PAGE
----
The rumor continues, adding that there will be three high-end gaming graphics cards unveiled with the next-gen Volta architecture. Right now under the Pascal architecture, we have the GP102 which powers the Titan X, GP104 which powers the GeForce GTX 1080 and GTX 1070, while the GP106 powers the mid-range GTX 1060.
NVIDIA's new GeForce GTX 10 series graphics cards are made on the 16nm FinFET process, with NVIDIA contracting long term partner TSMC to manufacture the Pascal-based GPUs.
According to South Korean newspaper Chosun Biz, Samsung has secured a contract manufacturing order to make NVIDIA's next-gen GPUs. Chosun Biz said that Samsung will make the next-gen GPUs using its 14nm process before the end of the year, based on the Pascal architecture.
This is interesting news for a few different reasons; firstly, NVIDIA shifting to the 14nm node is an interesting move since it seems to have nailed the 16nm node with its GeForce GTX 1080, GTX 1070 and GTX 1060 graphics cards. Secondly, does this mean Volta has been delayed and we're going to see a 14nm-based Pascal refresh in early/mid-2017?
Radeon drivers are out now for new RX 470 and RX 460 owners. Whether you have the card or not though, there are some other relevant bits in store.
Apart from the new card support, you get a CrossFire profile for Codemasters' F1 2016 (nearly two weeks ahead of launch), plus a variety of issue fixes (most notably for the subpar CrossFire performance in DOTA 2 and low framerate or stutter in Wolfenstein: The Old Blood on the RX 480).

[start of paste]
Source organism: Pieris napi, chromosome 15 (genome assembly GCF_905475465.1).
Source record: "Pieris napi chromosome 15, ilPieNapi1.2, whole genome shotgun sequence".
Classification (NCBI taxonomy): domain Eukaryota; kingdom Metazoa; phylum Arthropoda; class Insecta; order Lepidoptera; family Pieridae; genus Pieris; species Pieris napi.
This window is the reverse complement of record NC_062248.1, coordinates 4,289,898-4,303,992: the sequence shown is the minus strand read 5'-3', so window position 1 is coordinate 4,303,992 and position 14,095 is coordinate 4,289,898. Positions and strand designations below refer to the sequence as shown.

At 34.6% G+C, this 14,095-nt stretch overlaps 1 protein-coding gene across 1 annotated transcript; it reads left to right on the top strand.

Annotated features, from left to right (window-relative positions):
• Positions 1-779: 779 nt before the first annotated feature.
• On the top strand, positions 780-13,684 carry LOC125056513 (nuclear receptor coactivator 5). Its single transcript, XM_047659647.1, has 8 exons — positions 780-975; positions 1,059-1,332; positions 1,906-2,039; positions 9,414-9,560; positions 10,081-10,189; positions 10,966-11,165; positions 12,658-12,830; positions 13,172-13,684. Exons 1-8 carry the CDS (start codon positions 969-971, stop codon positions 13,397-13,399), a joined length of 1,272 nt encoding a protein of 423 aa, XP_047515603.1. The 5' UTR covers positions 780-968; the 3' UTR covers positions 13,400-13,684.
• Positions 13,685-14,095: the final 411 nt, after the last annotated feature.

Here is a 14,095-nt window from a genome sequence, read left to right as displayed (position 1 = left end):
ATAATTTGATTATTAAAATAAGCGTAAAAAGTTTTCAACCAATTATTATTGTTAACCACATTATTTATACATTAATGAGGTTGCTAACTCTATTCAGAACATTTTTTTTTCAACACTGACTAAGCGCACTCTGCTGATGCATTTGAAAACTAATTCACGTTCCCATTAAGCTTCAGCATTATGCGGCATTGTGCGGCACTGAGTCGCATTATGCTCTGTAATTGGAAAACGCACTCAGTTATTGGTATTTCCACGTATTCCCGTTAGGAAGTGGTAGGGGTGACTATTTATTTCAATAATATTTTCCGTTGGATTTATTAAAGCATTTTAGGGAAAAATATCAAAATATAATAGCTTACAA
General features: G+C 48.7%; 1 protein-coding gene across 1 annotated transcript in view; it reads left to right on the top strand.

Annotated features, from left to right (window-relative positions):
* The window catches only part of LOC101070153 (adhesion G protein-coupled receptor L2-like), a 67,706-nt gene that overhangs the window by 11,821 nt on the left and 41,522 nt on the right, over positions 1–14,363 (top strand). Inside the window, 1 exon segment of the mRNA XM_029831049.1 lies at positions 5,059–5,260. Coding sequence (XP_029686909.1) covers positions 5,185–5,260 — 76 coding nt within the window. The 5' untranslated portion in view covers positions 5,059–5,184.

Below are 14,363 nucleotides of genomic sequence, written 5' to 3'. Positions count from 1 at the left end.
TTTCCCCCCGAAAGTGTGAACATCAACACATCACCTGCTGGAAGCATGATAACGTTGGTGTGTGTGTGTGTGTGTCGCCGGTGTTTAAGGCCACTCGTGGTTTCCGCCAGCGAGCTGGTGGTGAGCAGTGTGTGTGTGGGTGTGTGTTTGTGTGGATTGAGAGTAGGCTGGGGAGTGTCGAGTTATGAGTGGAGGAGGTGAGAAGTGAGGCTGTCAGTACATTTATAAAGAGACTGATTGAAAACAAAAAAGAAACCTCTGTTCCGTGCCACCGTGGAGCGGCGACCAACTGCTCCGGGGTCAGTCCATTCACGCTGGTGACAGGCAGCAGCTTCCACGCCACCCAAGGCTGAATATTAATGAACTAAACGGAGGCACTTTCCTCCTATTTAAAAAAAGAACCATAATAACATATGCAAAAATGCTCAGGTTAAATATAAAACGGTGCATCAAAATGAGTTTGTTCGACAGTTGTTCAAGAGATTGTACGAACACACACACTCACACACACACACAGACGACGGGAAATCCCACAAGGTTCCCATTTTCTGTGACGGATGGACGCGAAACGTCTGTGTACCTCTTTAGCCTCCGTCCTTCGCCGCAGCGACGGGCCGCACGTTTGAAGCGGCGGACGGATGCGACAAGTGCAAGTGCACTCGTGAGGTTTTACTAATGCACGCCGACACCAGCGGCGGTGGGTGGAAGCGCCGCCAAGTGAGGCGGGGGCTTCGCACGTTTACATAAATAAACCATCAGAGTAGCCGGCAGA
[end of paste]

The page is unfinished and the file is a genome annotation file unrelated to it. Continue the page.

For the full notes and download, hit the source. Alternately, just update through Radeon Settings.
NIVDIA is on the eve of launching its mobile GeForce GTX 10 series graphics cards, with VideoCardz providing some new details on what the mobile versions of Pascal will deliver.
According to the site, Clevo is already teasing its GeForce GTX 1080 and GeForce GTX 1070 powered gaming notebooks, which can be configured up to the desktop Core i7-6700K processor. Clevo's new P870DM3-G gaming laptop will arrive with a 17.3-inch display that can be optioned as a 1080p or 4K panel, both with NVIDIA G-Sync technology. There will be support for up to 64GB RAM, but we're all here to know how fast the mobile GeForce GTX 1080 and GeForce GTX 1070 is, right?
We know that the mobile GeForce GTX 1070 will feature more CUDA cores than its desktop counterpart, as they would be trying to reach the same performance in a notebook, as we have on a desktop. This would be an interesting move, as it means NVIDIA is not cutting down the GTX 1070, but beefing it up in CUDA cores. As for the VRAM, we're expecting the full 8GB of GDDR5 clocked at 8GHz, with a 256-bit memory bus and 256GB/sec memory bandwidth - not too damn bad for a gaming notebook, huh?
NVIDIA is preparing some pretty delicious mobile GeForce GTX 1070 graphics card, and according to the latest rumors it could offer similar performance to the desktop GeForce GTX 1070, and nearly as fast as the desktop GeForce GTX 980 Ti.